Wow, what a year it’s been.
2020 has been a rough one and the design world has had to adapt along with everything (and everyone) else.
So, let’s revisit my graphic design predictions for 2020, and then see where I think we’re headed for 2021.
For 2020, I figured that monochromatic layouts would be popular.
With the no-nonsense vibe that they provide, I expected to see monochromatic layouts used widely, particularly within financial industry communications. And while that’s proven to be accurate, it seems that there hasn’t been a greater trend toward this like I thought there would be.
I was certain we’d see more metallic inks and papers.
While metallic inks and papers were very much in play, it seems that they’ve also been viewed as a bit of an unnecessary luxury in an unpredictable year.
All signs pointed to dark, neutral color palettes.
Earthy tones like greys, browns, and greens have been used across the board in 2020, though perhaps not as much in tandem with the metallic inks mentioned above.
I envisioned heavy typefaces reigning supreme.
I predicted that heavy “humanist” typefaces, with small x-heights, low contrast between strokes, and tight kerning and tracking would prove to be popular. And while we’ve seen some of this, it’s not made quite the impact I expected it to.
I wanted graphic designers to be seen as strategic articulators.
I was starting to see graphic designers and illustrators being brought in earlier in the process, to both help think through and articulate concepts and ideas. In my own experience, this has continued to be true and then some.
And, what’s in store, graphic design-wise, in the new year?
Complex line drawings
The simple line drawings of the past couple of years are evolving into more complicated and narrative illustrations, and, there’s been a huge push toward hybrid illustrative infographics as well. Line drawings combined with photographs, videos, and interactive features should also prove to be big in the new year.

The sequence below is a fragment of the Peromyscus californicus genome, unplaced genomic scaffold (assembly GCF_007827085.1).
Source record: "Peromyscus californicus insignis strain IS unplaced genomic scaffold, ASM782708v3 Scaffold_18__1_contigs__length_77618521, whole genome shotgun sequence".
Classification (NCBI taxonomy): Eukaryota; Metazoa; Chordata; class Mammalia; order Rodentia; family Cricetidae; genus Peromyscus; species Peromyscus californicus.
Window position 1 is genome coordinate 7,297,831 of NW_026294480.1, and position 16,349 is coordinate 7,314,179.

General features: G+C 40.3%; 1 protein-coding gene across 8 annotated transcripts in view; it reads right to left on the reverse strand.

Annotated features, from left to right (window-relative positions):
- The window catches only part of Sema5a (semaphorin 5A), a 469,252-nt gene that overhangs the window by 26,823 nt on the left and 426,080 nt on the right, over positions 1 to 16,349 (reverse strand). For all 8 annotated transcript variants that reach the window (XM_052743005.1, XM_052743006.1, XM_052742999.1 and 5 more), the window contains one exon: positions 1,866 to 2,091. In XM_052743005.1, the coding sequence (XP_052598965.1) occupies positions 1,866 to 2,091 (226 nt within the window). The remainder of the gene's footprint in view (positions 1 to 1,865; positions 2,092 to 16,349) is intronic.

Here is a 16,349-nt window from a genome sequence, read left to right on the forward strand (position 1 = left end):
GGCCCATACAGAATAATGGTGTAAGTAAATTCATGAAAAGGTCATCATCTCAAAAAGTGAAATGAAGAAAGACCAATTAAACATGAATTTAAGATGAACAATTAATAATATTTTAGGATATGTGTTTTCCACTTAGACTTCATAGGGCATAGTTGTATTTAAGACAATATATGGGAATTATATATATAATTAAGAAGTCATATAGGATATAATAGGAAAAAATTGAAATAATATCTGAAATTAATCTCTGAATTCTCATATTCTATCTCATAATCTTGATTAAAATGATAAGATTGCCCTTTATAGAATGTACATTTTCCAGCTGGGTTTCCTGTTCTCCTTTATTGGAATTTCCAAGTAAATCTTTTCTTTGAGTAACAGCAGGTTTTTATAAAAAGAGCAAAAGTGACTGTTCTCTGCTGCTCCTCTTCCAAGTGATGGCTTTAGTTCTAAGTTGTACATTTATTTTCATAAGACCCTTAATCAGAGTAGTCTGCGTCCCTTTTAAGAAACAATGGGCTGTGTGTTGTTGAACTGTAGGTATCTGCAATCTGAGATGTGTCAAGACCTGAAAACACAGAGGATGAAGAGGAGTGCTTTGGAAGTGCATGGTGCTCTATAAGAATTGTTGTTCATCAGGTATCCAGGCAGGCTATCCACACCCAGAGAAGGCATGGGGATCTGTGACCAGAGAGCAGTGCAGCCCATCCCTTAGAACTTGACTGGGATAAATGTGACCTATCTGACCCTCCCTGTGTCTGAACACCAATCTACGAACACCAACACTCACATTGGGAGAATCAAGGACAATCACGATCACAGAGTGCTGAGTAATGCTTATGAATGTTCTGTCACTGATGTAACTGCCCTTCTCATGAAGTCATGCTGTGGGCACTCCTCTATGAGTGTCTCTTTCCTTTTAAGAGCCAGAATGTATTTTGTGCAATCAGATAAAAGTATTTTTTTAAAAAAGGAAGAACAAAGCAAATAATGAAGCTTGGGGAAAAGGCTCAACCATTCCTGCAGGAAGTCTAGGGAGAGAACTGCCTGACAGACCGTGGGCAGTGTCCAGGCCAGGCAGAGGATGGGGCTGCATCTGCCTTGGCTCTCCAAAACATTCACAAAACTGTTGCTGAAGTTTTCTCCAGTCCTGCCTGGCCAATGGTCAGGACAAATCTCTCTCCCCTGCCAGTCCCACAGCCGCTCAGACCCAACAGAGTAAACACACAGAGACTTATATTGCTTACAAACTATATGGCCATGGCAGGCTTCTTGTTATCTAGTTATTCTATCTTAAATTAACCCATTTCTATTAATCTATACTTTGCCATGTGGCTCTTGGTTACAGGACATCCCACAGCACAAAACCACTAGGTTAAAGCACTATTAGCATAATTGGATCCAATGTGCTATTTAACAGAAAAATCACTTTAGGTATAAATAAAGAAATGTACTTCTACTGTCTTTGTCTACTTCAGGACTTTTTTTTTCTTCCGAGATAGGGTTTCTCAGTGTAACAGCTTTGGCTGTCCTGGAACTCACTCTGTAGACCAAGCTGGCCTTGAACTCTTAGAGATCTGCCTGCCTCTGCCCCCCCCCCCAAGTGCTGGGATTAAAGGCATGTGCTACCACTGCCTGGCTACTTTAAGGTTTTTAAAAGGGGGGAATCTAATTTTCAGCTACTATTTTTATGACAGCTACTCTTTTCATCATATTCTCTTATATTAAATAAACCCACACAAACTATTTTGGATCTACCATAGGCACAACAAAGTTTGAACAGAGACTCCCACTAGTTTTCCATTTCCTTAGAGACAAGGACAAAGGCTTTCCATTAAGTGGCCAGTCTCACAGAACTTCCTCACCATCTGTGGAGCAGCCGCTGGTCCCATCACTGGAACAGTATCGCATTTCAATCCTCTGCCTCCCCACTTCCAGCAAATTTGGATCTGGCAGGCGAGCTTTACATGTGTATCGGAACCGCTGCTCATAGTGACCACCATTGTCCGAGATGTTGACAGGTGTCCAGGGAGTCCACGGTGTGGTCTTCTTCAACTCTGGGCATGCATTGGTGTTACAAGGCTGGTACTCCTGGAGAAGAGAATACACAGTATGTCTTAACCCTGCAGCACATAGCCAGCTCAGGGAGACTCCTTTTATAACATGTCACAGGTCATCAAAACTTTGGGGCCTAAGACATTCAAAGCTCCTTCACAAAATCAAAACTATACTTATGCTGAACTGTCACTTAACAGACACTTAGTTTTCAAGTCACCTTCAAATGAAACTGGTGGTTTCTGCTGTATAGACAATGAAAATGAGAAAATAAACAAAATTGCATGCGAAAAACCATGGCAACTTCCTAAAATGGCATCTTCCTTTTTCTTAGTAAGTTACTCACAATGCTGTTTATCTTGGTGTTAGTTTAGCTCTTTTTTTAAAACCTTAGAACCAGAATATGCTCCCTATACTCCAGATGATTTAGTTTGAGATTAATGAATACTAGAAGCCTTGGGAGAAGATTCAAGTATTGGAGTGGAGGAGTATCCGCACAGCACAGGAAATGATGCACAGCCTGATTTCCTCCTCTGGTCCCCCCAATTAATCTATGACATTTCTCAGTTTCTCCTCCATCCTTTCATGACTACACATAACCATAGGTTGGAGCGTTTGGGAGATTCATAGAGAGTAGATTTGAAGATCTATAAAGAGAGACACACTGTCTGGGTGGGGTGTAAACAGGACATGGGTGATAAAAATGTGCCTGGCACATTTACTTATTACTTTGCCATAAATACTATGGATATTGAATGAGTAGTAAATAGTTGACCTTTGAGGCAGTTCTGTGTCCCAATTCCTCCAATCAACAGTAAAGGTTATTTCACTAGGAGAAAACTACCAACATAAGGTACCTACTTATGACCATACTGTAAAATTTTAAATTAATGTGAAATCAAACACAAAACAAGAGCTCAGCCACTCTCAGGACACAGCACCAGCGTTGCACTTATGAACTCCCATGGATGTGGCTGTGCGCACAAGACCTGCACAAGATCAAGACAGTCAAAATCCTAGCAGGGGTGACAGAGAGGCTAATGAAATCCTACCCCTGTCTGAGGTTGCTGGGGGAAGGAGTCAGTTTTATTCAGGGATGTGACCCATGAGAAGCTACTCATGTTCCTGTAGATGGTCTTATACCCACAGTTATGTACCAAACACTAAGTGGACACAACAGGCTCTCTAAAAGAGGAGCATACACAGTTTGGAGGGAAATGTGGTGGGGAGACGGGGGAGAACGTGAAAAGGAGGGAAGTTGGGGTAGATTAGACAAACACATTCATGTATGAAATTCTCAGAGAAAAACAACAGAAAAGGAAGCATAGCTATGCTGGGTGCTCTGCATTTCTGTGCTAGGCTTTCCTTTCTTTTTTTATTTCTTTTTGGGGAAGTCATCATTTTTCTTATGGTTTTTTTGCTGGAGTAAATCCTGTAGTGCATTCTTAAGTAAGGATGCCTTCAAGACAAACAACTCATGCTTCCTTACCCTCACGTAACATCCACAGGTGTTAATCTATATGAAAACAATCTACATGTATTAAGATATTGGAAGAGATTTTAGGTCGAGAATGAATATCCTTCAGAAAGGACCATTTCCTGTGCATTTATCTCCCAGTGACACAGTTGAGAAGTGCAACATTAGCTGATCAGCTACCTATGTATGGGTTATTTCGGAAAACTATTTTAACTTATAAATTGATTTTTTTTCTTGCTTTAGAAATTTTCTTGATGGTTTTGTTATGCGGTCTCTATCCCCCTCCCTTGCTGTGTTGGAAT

As COVID-19 has accelerated the move away from in-person sales pitches and meetings, we’ve all been looking for alternative ways of communicating with clients and prospects. Firms like Adobe and Altru have made it easy to record video clips via cell phone camera, which are then embedded in layouts “published” online and presented via URL. These videos are a convenient way to show team personalities and express corporate culture without the need to violate social-distancing norms.
Design inspired by nature
When times are tough it’s only “natural” that we look to nature. Think plants, animals, and other organic elements, often presented in a traditional way. Nature-inspired design is the reactionary comfort food of graphic design and I predict we’ll see a lot of it in 2020.
Progressive, risk-taking, optimistic design
When things get chaotic, designers tend to take one of two paths, and, if it’s not a comfort based path like the one described above, it’s a risk-taking one. We figure that all bets are off, there’s nothing to lose, and it can’t hurt to take a chance or two. Sometimes these ideas stick and sometimes they don’t, but it’s how design innovation occurs.
Three-dimensional type and design elements
Remember those words in bubble type you scribbled on the back of your wire-bound notebooks in middle-school? You might not have realized it, but you were laying the groundwork for a reassuring and distantly familiar typographical style that I think will continue to pick up steam in 2020. What started as a distinctly nostalgic trend is now one that even corporate designers don’t think twice about utilizing. We’re always looking for the next new thing, and, this new thing just happens to be an old thing.
You almost certainly know what it looks like, even if you don’t know what it’s called. A voxel is a unit of visual information that defines a point in a three-dimensional space. Pixels presented in 3D describes it pretty well, too. LEGO has been presenting information like this for years in their instruction booklets, and, games like Minecraft have evolved the style further. In fact, the technique has become so ubiquitous that it’s become a kind of shorthand for illustration that speaks to kids and young adults. There is an honesty in the construction of voxel-based design and I expect that we’ll see a lot more of it in the new year.
And those are my graphic design predictions for 2021. Here’s hoping that it proves to be a better year in every way!